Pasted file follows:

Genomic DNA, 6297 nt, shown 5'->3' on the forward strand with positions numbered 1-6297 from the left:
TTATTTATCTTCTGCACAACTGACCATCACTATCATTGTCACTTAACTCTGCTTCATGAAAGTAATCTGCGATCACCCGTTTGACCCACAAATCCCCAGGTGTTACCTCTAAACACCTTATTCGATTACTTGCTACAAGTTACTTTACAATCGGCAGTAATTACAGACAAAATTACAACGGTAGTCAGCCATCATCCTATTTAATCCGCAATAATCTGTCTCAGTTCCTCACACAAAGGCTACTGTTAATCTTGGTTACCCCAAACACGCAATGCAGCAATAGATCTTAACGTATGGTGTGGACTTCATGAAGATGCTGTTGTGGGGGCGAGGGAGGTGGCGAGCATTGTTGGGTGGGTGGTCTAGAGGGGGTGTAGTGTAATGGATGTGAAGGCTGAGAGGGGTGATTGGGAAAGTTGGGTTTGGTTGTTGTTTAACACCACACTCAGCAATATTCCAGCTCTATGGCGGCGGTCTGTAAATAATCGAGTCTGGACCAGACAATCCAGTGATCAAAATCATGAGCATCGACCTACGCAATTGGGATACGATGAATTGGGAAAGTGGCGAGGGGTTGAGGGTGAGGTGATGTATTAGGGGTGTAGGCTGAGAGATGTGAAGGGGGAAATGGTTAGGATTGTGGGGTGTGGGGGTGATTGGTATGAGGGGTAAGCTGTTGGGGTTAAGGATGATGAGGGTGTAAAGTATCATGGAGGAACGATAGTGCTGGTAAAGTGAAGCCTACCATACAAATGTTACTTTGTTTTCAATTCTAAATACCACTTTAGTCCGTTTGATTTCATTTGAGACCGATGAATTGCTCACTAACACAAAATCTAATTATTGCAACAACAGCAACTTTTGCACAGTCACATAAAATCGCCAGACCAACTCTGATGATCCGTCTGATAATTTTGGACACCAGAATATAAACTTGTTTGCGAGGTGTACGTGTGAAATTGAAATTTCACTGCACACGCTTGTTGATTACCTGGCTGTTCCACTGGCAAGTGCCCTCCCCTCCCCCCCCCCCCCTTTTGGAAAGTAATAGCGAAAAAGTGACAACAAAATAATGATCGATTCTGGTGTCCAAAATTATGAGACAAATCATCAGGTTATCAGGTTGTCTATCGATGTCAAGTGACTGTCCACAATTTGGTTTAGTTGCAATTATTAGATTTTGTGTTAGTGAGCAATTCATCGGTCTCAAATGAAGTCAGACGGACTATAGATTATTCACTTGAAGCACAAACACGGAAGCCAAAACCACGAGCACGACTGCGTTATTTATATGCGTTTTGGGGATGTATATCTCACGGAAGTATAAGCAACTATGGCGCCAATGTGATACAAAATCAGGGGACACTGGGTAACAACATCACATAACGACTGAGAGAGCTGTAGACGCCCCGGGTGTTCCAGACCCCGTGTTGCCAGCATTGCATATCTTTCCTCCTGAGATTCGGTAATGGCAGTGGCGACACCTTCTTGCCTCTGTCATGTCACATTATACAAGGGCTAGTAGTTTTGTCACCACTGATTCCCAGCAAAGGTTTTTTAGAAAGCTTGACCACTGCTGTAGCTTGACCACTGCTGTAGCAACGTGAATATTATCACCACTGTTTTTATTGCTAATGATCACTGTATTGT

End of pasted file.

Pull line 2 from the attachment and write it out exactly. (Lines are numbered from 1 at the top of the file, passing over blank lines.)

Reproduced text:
TTATTTATCTTCTGCACAACTGACCATCACTATCATTGTCACTTAACTCTGCTTCATGAAAGTAATCTGCGATCACCCGTTTGACCCACAAATCCCCAGGTGTTACCTCTAAACACCTTATTCGATTACTTGCTACAAGTTACTTTACAATCGGCAGTAATTACAGACAAAATTACAACGGTAGTCAGCCATCATCCTATTTAATCCGCAATAATCTGTCTCAGTTCCTCACACAAAGGCTACTGTTAATCTTGGTTACCCCAAACACGCAATGCAGCAATAGATCTTAACGTATGGTGTGGACTTCATGAAGATGCTGTTGTGGGGGCGAGGGAGGTGGCGAGCATTGTTGGGTGGGTGGTCTAGAGGGGGTGTAGTGTAATGGATGTGAAGGCTGAGAGGGGTGATTGGGAAAGTTGGGTTTGGTTGTTGTTTAACACCACACTCAGCAATATTCCAGCTCTATGGCGGCGGTCTGTAAATAATCGAGTCTGGACCAGACAATCCAGTGATCAAAATCATGAGCATCGACCTACGCAATTGGGATACGATGAATTGGGAAAGTGGCGAGGGGTTGAGGGTGAGGTGATGTATTAGGGGTGTAGGCTGAGAGATGTGAAGGGGGAAATGGTTAGGATTGTGGGGTGTGGGGGTGATTGGTATGAGGGGTAAGCTGTTGGGGTTAAGGATGATGAGGGTGTAAAGTATCATGGAGGAACGATAGTGCTGGTAAAGTGAAGCCTACCATACAAATGTTACTTTGTTTTCAATTCTAAATACCACTTTAGTCCGTTTGATTTCATTTGAGACCGATGAATTGCTCACTAACACAAAATCTAATTATTGCAACAACAGCAACTTTTGCACAGTCACATAAAATCGCCAGACCAACTCTGATGATCCGTCTGATAATTTTGGACACCAGAATATAAACTTGTTTGCGAGGTGTACGTGTGAAATTGAAATTTCACTGCACACGCTTGTTGATTACCTGGCTGTTCCACTGGCAAGTGCCCTCCCCTCCCCCCCCCCCCCTTTTGGAAAGTAATAGCGAAAAAGTGACAACAAAATAATGATCGATTCTGGTGTCCAAAATTATGAGACAAATCATCAGGTTATCAGGTTGTCTATCGATGTCAAGTGACTGTCCACAATTTGGTTTAGTTGCAATTATTAGATTTTGTGTTAGTGAGCAATTCATCGGTCTCAAATGAAGTCAGACGGACTATAGATTATTCACTTGAAGCACAAACACGGAAGCCAAAACCACGAGCACGACTGCGTTATTTATATGCGTTTTGGGGATGTATATCTCACGGAAGTATAAGCAACTATGGCGCCAATGTGATACAAAATCAGGGGACACTGGGTAACAACATCACATAACGACTGAGAGAGCTGTAGACGCCCCGGGTGTTCCAGACCCCGTGTTGCCAGCATTGCATATCTTTCCTCCTGAGATTCGGTAATGGCAGTGGCGACACCTTCTTGCCTCTGTCATGTCACATTATACAAGGGCTAGTAGTTTTGTCACCACTGATTCCCAGCAAAGGTTTTTTAGAAAGCTTGACCACTGCTGTAGCTTGACCACTGCTGTAGCAACGTGAATATTATCACCACTGTTTTTATTGCTAATGATCACTGTATTGT